Event Recap

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The federal oil and gas leasing process plays a critical role in deciding whether, where and when oil and gas resources on public lands are developed, the revenue the government takes in, and the extent to which the local environment is protected. Federal law requires the U.S. government to balance among three, often competing, priorities in the oil and gas leasing process. It demands that policymakers develop federal lands for the economic benefit of the country, while simultaneously ensuring that environmental and cultural spaces are protected for future generations, and that U.S. taxpayers receive a fair return for the use of public resources. Yet, as concerns mount about the environmental impact of abandoned wells, low financial returns on federal resources, and slow development of leased lands, it is becoming clear that the government is not meeting its tri-partite requirements under the law.

Recognizing the need for reforms, President Joe Biden temporarily suspended oil and gas lease sales in January while his administration could review the program—a review that is still ongoing. The Biden administration has also signaled its commitment to clean up abandoned and orphaned oil and gas wells on federal lands, potentially putting displaced oil and gas workers to work cleaning up the wells. And all of this comes against the backdrop of intensified focus on addressing climate change not just within the administration but also in Congress and the broader public debate.

On November 15, EPIC hosted Interior Deputy Secretary Tommy Beaudreau for a conversation on the future of oil and gas drilling on federal lands as the Biden administration focuses on a transition to a clean energy economy. The Washington Post’s Juliet Eilperin led the conversation, which included EPIC Scholar and Harris Public Policy Professor Ryan Kellogg. Earlier this year Kellogg and his coauthor, Booth School of Business Assistant Professor Thom Covert, outlined recommendations to reform the oil and gas leasing process as part of the U.S. Energy & Climate Roadmap.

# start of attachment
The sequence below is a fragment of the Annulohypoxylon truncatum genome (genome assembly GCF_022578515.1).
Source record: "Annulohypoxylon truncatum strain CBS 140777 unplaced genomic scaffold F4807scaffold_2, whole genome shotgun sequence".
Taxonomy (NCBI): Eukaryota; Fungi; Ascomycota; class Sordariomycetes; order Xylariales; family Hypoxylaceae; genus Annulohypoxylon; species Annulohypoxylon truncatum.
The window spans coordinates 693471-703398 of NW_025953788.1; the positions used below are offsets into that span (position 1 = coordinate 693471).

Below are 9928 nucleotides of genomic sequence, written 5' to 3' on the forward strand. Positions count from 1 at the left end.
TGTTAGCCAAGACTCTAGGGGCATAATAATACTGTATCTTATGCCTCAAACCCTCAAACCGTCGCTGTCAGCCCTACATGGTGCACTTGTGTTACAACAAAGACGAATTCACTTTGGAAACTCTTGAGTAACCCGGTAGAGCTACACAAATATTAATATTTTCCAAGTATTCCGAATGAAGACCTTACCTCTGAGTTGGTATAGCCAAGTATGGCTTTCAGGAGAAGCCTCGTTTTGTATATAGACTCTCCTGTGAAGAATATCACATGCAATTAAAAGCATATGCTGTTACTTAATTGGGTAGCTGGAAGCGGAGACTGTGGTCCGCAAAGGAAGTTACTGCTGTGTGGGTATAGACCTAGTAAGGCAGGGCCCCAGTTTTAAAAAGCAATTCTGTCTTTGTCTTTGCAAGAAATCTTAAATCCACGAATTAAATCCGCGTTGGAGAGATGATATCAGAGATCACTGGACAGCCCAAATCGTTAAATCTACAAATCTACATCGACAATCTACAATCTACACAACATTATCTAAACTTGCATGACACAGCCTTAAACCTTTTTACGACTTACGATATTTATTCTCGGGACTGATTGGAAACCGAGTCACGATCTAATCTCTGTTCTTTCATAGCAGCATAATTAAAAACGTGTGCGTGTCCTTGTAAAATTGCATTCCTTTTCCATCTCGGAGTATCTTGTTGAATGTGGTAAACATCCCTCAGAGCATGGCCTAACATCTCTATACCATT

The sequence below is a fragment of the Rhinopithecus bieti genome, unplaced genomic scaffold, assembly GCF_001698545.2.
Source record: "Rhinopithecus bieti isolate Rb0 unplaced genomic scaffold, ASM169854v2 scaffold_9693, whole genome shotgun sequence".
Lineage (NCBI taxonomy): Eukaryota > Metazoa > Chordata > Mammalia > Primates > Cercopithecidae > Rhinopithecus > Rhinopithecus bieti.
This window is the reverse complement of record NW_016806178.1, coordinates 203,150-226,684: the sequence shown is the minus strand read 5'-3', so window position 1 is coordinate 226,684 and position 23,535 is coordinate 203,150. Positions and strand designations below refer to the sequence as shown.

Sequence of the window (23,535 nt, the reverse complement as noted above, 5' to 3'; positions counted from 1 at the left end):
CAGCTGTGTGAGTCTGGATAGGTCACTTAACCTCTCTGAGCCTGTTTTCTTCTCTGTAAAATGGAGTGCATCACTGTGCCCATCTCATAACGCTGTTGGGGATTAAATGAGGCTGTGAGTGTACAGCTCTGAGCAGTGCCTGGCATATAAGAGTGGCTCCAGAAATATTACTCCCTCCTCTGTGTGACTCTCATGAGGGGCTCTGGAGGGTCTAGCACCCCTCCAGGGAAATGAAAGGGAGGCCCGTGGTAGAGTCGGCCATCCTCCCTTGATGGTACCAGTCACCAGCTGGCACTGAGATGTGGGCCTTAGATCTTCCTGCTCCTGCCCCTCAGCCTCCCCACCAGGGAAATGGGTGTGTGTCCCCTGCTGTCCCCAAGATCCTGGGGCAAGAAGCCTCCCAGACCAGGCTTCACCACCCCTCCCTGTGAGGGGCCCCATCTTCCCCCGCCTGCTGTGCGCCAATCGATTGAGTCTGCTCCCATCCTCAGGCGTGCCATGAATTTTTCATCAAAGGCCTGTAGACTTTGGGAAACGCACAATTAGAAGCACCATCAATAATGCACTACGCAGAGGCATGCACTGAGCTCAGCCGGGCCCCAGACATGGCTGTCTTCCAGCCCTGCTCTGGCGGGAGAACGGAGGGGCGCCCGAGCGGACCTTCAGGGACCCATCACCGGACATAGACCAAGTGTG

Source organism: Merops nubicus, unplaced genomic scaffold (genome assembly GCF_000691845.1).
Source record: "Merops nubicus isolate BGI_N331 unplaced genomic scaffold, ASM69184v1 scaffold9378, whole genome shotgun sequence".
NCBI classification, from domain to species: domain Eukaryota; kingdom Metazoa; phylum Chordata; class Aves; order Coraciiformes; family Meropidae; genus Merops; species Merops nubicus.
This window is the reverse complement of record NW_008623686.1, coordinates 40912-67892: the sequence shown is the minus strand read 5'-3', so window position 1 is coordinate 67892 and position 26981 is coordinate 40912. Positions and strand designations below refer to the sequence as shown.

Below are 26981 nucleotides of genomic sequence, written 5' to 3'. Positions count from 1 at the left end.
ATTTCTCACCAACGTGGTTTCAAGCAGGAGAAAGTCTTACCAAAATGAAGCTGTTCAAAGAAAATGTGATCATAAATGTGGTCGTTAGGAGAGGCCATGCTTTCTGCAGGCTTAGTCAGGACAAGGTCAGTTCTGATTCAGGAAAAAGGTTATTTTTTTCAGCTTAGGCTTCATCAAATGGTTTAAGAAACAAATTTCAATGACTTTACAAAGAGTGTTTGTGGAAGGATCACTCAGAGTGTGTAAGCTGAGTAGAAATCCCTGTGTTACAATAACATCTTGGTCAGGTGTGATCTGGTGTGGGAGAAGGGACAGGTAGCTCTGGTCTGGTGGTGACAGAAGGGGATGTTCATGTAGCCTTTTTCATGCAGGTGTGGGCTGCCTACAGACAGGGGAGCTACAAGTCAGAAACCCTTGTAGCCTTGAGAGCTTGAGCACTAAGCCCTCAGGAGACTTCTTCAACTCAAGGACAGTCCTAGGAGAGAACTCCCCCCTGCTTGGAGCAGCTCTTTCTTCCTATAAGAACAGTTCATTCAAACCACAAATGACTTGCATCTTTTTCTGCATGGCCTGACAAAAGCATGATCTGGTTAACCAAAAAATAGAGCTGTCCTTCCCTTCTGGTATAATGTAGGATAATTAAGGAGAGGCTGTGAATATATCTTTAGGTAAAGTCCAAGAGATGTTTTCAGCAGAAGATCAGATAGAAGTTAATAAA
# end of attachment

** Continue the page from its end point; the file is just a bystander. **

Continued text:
The conversation kicked off with Kellogg and Covert’s first recommendation: for the U.S. Bureau of Land Management (BLM) to set a royalty rate—that is, the share of the revenue generated by the leases that goes back to taxpayers—at a level consistent with rates in Louisiana, New Mexico, North Dakota, and Texas, where the royalty rate can exceed 20 percent.  On federal lands the rate is just 12.5 percent.

“If you take the perspective that for federal lands we should be really emphasizing the oil and gas production more than revenue, which I think is really hard to do these days if you’re worried about climate, you can accept that [disconnect with state practices],” Kellogg says. “I think increasingly, myself included, it’s not clear why we’d have such a big disconnect between what the feds do and everybody else.”

Beaudreau said reforming the oil and gas leasing process, including royalties and the overemphasis on production, was a big reason why he came to the department. The emphasis on production is one that was set back in the 1970’s when priorities were different, Beaudreau noted. Now they must “unwind 40 years of administrative practice to align the programs with realities facing the United States and the world, particularly around climate.”

Speaking of the ongoing review, Beaudreau said that nothing in it will be a secret, but rather that the review was an exercise of “owning up to” the faults of the program and to “flip the script on the purpose of public lands away from one dominated, to use the rhetoric of the last administration, by the oil and gas interests, and one that instead is oriented as a baseline around the public’s interests, including local communities directly impacted by oil and gas activity on public lands,” Beaudreau said, also mentioning that he can now point people to Kellogg and Covert’s paper that provides a good overview of the problems and needed steps forward.

One part of the process that Kellogg and Covert also said needs to be reformed is the amount of time drillers can sit idle on federal lands. Right now, firms that sign federal leases get 10 years to develop them—double the amount of time major oil and gas producing states give to drillers on state lands.